Filing for bankruptcy is not an easy decision to come to, especially since it leaves such a mark on your credit history. Unlike items that have gone into collections remaining on your credit report for seven years, a bankruptcy discharge remains there for ten years.
Rebuilding your credit post-bankruptcy is a challenge but it is not impossible. You will be starting over in essence but the climb back to financial stability will be steeper because potential lenders will see you as a high financial risk for a decade. There are steps you can take to improve your situation but realize that there will be no easy fix and it will require patience and planning on your part to get you back on your feet.
Small Steps To Good Credit after Bankruptcy
Once you have filed for bankruptcy and had it discharged in court, you will need to have a look at your credit report. You will be checking to see if the discharged bankruptcy and relevant accounts have been noted on the report. In the US there are three major credit bureaus - Experian, TransUnion and Equifax so you will need to check all three.
Fortunately, these reports can be purchased together so you can easily compare what's being noted on each report. All of the accounts you listed on your bankruptcy filing should be noted as being discharged in court. If you find that there are any items not properly noted, you will have to contact the credit bureau and the creditor in writing to have them corrected. There are letter templates available online to help you write to the credit bureaus and creditors as well.
You should try to open either a savings or checking account once your bankruptcy has been discharged, if you do not already have one. Usually banks ask for a minimum deposit to open an account so you might be able to open both a checking and savings account on the same day. Even though banks typically do not report to credit bureaus unless you have bounced a check, having an active account shows potential lenders that you are able to manage your finances and would be able to continue to do so if you were to borrow money in the future.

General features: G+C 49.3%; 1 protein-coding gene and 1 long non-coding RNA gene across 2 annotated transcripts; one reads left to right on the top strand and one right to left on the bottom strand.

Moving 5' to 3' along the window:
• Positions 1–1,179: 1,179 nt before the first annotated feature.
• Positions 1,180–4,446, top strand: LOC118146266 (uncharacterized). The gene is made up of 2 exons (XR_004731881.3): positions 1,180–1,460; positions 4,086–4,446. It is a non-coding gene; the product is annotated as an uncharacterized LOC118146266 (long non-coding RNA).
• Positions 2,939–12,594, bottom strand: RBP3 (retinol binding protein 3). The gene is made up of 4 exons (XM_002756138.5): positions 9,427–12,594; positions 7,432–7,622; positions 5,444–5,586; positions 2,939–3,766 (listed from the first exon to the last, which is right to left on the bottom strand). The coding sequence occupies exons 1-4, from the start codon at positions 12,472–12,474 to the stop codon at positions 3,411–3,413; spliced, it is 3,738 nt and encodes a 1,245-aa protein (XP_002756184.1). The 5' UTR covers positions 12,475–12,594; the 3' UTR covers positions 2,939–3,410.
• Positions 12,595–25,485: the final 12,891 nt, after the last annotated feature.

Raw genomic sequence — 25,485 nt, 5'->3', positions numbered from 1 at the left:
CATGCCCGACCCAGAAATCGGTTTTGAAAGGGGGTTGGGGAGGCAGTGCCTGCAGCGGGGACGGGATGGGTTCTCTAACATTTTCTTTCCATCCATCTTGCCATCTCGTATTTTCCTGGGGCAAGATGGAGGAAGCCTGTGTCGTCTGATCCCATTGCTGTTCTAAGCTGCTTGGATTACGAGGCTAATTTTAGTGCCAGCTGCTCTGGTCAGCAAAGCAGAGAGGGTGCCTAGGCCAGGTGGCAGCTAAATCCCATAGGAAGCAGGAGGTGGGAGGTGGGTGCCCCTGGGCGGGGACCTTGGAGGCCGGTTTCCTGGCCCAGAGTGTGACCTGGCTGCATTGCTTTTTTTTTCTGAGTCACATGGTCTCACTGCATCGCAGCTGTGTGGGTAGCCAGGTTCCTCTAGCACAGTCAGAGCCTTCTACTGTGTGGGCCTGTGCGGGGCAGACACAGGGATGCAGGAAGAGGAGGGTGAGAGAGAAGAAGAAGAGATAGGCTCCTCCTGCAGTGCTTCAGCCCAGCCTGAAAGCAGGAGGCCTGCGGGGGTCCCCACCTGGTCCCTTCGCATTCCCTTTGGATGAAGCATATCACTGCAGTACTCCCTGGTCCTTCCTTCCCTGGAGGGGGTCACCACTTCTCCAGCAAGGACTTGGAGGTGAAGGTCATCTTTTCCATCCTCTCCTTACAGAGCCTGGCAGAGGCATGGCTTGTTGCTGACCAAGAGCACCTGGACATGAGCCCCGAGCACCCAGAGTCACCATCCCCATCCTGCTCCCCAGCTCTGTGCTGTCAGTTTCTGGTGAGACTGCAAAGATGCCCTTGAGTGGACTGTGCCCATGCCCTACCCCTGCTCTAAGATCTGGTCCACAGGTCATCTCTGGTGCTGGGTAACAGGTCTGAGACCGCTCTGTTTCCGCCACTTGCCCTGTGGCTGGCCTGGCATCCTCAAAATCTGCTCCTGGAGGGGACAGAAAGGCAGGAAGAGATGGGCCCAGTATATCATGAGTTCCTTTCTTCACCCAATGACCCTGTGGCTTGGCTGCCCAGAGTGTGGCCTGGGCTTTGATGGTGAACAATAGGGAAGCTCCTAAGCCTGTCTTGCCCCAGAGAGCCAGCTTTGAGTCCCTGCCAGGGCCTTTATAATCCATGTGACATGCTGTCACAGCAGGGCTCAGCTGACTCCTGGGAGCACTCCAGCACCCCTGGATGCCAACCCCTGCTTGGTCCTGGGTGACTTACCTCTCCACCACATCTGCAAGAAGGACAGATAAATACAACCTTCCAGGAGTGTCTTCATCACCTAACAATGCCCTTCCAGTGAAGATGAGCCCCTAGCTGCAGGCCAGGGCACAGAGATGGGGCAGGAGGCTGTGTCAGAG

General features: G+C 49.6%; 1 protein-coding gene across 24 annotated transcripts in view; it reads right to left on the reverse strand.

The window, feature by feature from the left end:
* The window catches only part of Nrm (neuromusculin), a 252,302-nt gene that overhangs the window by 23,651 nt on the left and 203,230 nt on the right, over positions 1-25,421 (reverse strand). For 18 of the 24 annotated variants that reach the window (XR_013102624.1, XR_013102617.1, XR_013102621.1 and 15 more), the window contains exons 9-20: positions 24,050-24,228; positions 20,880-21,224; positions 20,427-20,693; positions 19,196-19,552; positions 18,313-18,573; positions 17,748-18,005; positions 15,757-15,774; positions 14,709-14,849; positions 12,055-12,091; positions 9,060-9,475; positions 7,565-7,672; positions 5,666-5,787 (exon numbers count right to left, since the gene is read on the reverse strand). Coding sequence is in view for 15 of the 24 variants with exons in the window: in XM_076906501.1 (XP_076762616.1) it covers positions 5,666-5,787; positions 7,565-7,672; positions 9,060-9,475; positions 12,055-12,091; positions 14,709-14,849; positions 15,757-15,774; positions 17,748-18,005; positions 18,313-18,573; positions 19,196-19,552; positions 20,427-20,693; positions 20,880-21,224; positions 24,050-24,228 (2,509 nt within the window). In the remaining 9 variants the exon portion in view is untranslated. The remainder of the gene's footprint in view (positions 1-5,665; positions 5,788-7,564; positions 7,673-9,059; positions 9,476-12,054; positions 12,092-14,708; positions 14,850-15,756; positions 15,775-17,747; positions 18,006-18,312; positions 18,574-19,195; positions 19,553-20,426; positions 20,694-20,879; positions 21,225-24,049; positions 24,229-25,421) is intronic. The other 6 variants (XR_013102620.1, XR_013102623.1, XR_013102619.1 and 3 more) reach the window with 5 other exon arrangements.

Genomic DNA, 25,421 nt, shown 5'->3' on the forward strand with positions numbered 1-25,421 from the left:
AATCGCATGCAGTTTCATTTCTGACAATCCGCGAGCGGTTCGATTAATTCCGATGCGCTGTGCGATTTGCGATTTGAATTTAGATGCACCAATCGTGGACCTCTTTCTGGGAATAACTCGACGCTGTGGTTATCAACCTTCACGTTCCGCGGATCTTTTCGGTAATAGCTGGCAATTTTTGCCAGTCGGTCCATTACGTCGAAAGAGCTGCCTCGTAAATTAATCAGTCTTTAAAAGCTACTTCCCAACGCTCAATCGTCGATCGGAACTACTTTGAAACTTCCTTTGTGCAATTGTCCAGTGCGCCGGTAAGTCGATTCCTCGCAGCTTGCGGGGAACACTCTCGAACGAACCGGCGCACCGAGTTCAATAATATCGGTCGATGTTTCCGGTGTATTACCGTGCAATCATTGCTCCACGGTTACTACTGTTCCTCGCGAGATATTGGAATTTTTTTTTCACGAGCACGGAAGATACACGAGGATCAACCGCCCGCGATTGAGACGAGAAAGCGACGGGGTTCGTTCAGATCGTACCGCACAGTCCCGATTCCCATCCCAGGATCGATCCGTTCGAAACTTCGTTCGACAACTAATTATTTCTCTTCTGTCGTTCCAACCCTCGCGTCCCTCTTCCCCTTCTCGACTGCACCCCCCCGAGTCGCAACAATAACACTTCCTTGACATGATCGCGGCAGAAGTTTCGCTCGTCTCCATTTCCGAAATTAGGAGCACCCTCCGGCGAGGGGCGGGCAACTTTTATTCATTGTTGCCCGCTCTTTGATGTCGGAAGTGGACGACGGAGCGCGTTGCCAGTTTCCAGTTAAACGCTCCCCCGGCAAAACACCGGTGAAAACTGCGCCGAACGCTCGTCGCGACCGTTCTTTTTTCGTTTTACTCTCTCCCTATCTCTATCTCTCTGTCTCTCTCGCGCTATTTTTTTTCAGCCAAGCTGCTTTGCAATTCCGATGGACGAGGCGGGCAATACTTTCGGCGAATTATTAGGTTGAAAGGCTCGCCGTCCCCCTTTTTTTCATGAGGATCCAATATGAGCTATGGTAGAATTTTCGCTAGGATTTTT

Reestablishing Your Credit Post-Bankruptcy
Another way to reestablish credit post-bankruptcy is to obtain a secured credit card. A secured credit card is one that requires you to place a deposit into your account with the lender or bank issuing the credit card. Your line of credit with a secured credit card is usually equal to that of your deposit so it will be a low amount, about 0 or 0. To keep building your credit line, you should aim for about ,000 with your card issuer and this is built up over time. You would make payments with a secured credit card in the same manner that you would with a regular unsecured credit card: on time and in full.
Try to pay off your balance each month and do so before the bill is due. So long as you stay within 30% of your available credit - for example, if you have a 0 credit line, you should have at least left at the end of your statement period in available credit, and pay your balance on time, you should be well on your way to adding more positive points to your credit scores.
Getting Your Post Bankruptcy Loan
Once you have reigned in your expenses by adopting a monthly budget and opened both a bank account and a secured credit account, you can apply for a loan. A good loan to qualify for after a bankruptcy discharge is a car loan. These loans are secured, using the new car being financed as collateral. Once you have established a consistent payment history with your newly opened accounts, you should qualify for other lines of credit and loans within a reasonable time frame. The whole process can take a year or longer but the time will be worth it to help get your back on the road to personal financial recovery.